### Abstract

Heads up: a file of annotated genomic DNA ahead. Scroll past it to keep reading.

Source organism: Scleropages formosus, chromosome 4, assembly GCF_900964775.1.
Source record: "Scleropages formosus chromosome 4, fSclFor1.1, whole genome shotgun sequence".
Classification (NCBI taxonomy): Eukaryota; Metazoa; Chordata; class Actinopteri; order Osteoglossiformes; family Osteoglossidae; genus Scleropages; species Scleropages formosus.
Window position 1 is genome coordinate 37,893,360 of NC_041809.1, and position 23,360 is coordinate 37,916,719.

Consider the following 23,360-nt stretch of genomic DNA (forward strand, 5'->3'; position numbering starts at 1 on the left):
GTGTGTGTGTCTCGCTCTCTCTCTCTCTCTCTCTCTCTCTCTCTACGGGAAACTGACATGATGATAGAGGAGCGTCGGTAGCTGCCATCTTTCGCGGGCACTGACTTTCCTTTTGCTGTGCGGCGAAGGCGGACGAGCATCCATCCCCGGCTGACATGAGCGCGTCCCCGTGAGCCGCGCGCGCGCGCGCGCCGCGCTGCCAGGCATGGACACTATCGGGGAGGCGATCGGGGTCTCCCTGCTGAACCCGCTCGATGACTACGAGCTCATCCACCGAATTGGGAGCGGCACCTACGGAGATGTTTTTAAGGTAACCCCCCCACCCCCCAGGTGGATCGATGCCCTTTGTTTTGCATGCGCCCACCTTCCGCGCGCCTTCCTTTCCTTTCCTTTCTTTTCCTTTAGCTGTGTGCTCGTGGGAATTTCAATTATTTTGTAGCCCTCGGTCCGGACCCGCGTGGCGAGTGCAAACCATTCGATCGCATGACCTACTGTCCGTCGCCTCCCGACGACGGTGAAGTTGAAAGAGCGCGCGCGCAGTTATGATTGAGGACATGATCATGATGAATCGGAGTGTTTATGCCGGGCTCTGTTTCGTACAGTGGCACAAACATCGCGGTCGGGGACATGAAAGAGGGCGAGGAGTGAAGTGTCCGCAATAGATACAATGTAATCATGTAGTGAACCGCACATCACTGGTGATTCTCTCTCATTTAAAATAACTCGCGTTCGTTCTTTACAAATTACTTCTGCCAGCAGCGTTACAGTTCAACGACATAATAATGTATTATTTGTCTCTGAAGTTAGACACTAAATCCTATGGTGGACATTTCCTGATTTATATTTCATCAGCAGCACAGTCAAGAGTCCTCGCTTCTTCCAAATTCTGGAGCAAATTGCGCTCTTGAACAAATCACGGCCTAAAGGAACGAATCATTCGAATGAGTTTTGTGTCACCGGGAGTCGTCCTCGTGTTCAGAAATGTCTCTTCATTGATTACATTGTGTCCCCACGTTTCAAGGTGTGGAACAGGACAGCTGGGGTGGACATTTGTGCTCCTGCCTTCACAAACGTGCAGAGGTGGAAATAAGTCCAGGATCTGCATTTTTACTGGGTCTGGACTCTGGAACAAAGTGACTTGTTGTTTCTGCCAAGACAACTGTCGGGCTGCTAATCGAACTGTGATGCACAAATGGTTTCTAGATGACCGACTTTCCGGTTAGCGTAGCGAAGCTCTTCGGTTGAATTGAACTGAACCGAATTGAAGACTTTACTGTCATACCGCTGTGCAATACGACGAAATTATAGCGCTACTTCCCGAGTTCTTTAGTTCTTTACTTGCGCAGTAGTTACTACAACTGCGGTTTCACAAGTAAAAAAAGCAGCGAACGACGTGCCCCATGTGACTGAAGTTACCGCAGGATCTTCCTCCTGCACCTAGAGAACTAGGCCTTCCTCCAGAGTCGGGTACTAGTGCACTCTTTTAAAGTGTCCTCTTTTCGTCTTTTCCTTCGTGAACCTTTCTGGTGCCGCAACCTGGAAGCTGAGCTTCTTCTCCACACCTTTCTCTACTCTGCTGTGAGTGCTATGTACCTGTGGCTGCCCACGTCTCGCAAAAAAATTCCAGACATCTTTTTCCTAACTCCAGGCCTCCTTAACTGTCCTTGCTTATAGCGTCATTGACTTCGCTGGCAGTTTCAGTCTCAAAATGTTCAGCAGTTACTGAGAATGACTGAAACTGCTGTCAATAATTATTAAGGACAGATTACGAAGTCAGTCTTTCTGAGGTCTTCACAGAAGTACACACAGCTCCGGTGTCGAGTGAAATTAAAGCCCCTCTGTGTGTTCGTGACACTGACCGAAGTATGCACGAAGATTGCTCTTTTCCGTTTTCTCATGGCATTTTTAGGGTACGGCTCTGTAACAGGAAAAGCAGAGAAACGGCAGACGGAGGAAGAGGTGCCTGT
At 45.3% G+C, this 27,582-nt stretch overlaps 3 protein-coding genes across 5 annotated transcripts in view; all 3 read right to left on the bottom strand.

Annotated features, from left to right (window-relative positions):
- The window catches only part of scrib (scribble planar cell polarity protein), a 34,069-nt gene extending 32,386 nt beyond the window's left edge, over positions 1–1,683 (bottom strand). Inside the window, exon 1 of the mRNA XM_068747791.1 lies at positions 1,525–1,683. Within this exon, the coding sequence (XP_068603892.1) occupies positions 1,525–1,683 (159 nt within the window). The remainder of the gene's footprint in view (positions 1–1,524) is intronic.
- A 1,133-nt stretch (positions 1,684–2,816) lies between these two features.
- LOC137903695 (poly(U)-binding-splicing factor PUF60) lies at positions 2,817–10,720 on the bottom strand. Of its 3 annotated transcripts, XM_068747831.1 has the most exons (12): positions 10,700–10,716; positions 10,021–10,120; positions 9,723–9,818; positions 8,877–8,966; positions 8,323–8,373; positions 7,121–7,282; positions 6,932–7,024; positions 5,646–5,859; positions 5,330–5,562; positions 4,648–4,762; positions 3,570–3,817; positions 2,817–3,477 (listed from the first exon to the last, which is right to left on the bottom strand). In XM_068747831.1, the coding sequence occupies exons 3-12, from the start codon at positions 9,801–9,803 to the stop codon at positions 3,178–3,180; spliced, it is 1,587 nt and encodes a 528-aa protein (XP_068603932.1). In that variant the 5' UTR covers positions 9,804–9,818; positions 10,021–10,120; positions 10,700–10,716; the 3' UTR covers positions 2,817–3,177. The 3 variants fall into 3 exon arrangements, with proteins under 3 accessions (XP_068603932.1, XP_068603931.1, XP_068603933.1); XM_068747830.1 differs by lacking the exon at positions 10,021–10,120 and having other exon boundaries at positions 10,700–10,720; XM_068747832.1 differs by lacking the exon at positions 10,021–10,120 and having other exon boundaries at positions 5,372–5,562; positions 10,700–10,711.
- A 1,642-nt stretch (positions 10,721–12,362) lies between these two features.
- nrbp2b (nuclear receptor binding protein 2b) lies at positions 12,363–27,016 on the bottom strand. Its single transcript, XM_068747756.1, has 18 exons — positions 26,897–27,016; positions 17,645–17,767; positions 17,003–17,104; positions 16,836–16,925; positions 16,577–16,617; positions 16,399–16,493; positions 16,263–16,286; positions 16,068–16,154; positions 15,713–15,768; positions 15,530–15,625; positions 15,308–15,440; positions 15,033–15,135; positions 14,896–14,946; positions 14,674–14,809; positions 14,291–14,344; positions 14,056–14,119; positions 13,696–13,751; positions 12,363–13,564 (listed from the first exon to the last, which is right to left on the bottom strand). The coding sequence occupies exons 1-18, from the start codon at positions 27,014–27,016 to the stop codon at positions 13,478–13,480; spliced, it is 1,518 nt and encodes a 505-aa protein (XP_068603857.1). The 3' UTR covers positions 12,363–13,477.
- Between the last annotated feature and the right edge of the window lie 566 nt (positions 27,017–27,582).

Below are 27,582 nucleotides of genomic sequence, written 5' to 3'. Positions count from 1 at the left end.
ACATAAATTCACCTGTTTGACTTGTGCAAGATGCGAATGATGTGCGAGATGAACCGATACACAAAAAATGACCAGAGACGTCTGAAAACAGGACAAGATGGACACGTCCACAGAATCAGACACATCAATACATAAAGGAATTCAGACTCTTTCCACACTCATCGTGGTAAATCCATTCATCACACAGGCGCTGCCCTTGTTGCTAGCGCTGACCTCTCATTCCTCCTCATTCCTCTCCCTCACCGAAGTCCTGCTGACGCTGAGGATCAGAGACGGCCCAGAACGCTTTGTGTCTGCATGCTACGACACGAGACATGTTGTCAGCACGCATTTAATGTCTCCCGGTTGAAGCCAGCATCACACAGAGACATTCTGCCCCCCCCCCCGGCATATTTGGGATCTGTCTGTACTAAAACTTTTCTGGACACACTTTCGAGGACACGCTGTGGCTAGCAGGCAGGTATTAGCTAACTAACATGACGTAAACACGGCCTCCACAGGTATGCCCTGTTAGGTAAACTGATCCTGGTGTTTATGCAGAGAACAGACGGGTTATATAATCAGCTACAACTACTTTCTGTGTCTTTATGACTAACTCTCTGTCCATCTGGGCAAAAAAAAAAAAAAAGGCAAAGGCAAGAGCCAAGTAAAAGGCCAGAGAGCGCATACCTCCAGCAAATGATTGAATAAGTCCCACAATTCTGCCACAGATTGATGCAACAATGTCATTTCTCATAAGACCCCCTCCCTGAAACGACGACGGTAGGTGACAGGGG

An approach to perturbation theory is considered based on the formula exp (—*iB*) *A* exp (*iB*) = *A* exp (*iB*]), where [*AB*] = *AB* − *BA* is the commutator. The operators *A* constitute a linear space and the operators *B* considered are such that *B*] take into itself. The present discussion considers the case where is finite dimensional with coordinates *c* _{1}, ···, *c*_{n} ; i.e., is isomorphic with the set of *n*‐dimensional vectors **c.** Under these circumstances sufficient conditions for the basic formula are given in terms of the ``analytic vectors'' of Nelson. The set, , of *B*'s available can be considered closed under the processes of taking linear combinations and forming the commutator. Thus is a Lie algebra. Exponentiation leads to a Lie group of operators *U,* and *A* and *A′* are said to be *B* equivalent if *A′* = *U* ^{−1} *AU.* For finite dimensional each *B* is associated with an *n × n* matrix, *b,* which specifies the operation *B*] relative to the vectors **c.** Effectively then, is finite dimensional. The matrices *b* form a Lie algebra with a corresponding Lie group of matrices *u* such that *A* and *A′* are *B* equivalent if and only if the corresponding two vectors **c** and **c′** are *u* images; i.e., **c′** = *u* **c.** Computationally, therefore, the set of *A′* equivalent to a given *A* is obtained by considering the orbit of a given vector **c** under the Lie group; i.e., the set of *u* **c.** A neighborhood of a given *A* consists of those operators *A′* in the form *A* + δ*A* where δ*A* is arbitrary except for a restriction on the size of its coordinates, *c*_{i}. Given *A,* a neighborhood can be found for which one can obtain by a well‐known construction on the orbits a set of functionally complete and functionally independent invariants for *B* equivalence. Computationally global and rational invariants are desirable and these can be obtained in the form of similarity invariants, provided that *a* can be mapped onto a set of *n × n* matrices *a* in such a way that if **c** corresponds to *a,* then *b* **c** corresponds to *a′* = [*ab*]. If the sets and are identical such a mapping is immediately available and if, in addition, the corresponding Lie algebra is semisimple, in general, given *A,* the *A*'s in some neighborhood are each equivalent to an *A″* which is a function of *A.* This corresponds to a case in which a very simple perturbation of *A* levels occurs. Two examples are discussed.

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